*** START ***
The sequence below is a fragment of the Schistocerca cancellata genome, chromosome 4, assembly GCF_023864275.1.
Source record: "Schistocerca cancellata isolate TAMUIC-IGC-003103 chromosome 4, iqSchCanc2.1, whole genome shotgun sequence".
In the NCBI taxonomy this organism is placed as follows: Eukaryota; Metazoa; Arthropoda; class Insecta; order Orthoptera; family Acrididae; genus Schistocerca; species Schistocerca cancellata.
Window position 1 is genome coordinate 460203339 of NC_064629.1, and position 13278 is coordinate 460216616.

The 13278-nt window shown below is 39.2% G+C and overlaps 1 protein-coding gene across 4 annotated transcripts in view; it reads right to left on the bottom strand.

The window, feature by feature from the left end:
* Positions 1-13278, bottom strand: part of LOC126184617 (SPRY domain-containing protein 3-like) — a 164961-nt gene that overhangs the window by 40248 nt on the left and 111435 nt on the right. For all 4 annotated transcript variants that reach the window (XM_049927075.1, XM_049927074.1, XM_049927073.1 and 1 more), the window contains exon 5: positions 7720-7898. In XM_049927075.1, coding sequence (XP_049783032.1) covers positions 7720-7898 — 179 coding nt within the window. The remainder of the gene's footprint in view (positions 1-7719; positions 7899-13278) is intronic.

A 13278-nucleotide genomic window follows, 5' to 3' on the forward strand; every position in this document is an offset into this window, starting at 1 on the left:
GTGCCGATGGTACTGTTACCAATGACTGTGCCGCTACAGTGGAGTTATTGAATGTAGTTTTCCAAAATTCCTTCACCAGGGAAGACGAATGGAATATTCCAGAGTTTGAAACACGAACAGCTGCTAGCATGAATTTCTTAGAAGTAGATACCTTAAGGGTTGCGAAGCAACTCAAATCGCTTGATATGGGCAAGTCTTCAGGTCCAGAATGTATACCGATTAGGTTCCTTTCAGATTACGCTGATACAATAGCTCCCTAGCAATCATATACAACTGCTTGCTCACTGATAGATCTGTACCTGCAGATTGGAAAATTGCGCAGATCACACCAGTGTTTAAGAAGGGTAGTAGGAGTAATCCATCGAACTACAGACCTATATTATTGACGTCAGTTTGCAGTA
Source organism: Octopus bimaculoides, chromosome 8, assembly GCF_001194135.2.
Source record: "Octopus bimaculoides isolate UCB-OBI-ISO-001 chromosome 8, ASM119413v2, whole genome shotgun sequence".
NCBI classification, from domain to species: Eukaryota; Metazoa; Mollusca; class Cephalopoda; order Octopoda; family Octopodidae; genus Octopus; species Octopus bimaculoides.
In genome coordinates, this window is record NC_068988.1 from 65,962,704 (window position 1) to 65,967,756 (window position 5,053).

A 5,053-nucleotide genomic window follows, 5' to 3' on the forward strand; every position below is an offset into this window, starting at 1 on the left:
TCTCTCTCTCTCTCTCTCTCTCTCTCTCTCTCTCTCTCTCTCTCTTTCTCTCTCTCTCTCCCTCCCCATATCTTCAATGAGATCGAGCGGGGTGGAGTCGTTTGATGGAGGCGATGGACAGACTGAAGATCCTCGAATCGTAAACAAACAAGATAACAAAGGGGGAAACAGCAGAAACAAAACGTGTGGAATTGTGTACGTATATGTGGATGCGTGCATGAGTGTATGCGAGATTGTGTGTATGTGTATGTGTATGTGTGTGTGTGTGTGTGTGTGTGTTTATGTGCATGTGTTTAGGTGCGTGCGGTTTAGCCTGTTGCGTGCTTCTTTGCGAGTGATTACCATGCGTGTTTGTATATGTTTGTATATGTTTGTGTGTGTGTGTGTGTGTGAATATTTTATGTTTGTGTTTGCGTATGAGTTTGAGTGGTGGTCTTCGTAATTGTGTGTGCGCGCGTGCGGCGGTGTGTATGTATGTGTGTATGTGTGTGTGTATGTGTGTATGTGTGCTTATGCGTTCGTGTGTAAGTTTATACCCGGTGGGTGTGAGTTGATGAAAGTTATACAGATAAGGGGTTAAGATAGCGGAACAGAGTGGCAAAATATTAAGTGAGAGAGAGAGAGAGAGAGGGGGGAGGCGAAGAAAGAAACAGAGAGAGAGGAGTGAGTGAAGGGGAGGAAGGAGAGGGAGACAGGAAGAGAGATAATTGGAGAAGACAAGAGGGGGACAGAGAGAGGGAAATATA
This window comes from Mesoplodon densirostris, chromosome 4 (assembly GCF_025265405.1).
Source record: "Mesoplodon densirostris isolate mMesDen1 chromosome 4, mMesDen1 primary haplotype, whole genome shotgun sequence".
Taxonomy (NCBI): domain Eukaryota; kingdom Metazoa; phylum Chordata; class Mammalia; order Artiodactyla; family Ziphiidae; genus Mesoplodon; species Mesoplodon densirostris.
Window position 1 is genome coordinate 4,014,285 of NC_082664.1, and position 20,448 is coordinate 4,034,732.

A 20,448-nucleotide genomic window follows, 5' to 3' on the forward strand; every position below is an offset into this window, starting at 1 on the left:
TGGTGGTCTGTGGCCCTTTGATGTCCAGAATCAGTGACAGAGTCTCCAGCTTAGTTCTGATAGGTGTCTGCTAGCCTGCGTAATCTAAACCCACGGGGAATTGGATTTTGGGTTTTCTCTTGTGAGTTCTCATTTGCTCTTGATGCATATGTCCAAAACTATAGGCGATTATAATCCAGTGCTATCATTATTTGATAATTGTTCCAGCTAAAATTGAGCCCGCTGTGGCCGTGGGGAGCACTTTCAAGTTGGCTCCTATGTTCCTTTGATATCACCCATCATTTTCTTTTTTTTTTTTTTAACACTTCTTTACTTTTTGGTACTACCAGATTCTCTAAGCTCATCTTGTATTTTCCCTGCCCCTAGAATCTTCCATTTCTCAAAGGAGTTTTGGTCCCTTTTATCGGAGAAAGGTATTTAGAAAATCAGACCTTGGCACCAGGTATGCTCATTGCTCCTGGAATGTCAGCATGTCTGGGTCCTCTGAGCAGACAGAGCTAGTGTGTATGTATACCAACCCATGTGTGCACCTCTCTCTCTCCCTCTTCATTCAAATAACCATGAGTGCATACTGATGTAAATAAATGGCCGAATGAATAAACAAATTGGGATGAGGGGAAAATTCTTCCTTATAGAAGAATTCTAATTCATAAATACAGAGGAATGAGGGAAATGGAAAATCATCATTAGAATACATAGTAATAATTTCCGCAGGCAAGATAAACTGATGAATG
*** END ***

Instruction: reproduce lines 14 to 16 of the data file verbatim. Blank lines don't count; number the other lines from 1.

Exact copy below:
A 5,053-nucleotide genomic window follows, 5' to 3' on the forward strand; every position below is an offset into this window, starting at 1 on the left:
TCTCTCTCTCTCTCTCTCTCTCTCTCTCTCTCTCTCTCTCTCTCTTTCTCTCTCTCTCTCCCTCCCCATATCTTCAATGAGATCGAGCGGGGTGGAGTCGTTTGATGGAGGCGATGGACAGACTGAAGATCCTCGAATCGTAAACAAACAAGATAACAAAGGGGGAAACAGCAGAAACAAAACGTGTGGAATTGTGTACGTATATGTGGATGCGTGCATGAGTGTATGCGAGATTGTGTGTATGTGTATGTGTATGTGTGTGTGTGTGTGTGTGTGTGTTTATGTGCATGTGTTTAGGTGCGTGCGGTTTAGCCTGTTGCGTGCTTCTTTGCGAGTGATTACCATGCGTGTTTGTATATGTTTGTATATGTTTGTGTGTGTGTGTGTGTGTGAATATTTTATGTTTGTGTTTGCGTATGAGTTTGAGTGGTGGTCTTCGTAATTGTGTGTGCGCGCGTGCGGCGGTGTGTATGTATGTGTGTATGTGTGTGTGTATGTGTGTATGTGTGCTTATGCGTTCGTGTGTAAGTTTATACCCGGTGGGTGTGAGTTGATGAAAGTTATACAGATAAGGGGTTAAGATAGCGGAACAGAGTGGCAAAATATTAAGTGAGAGAGAGAGAGAGAGAGGGGGGAGGCGAAGAAAGAAACAGAGAGAGAGGAGTGAGTGAAGGGGAGGAAGGAGAGGGAGACAGGAAGAGAGATAATTGGAGAAGACAAGAGGGGGACAGAGAGAGGGAAATATA
This window comes from Mesoplodon densirostris, chromosome 4 (assembly GCF_025265405.1).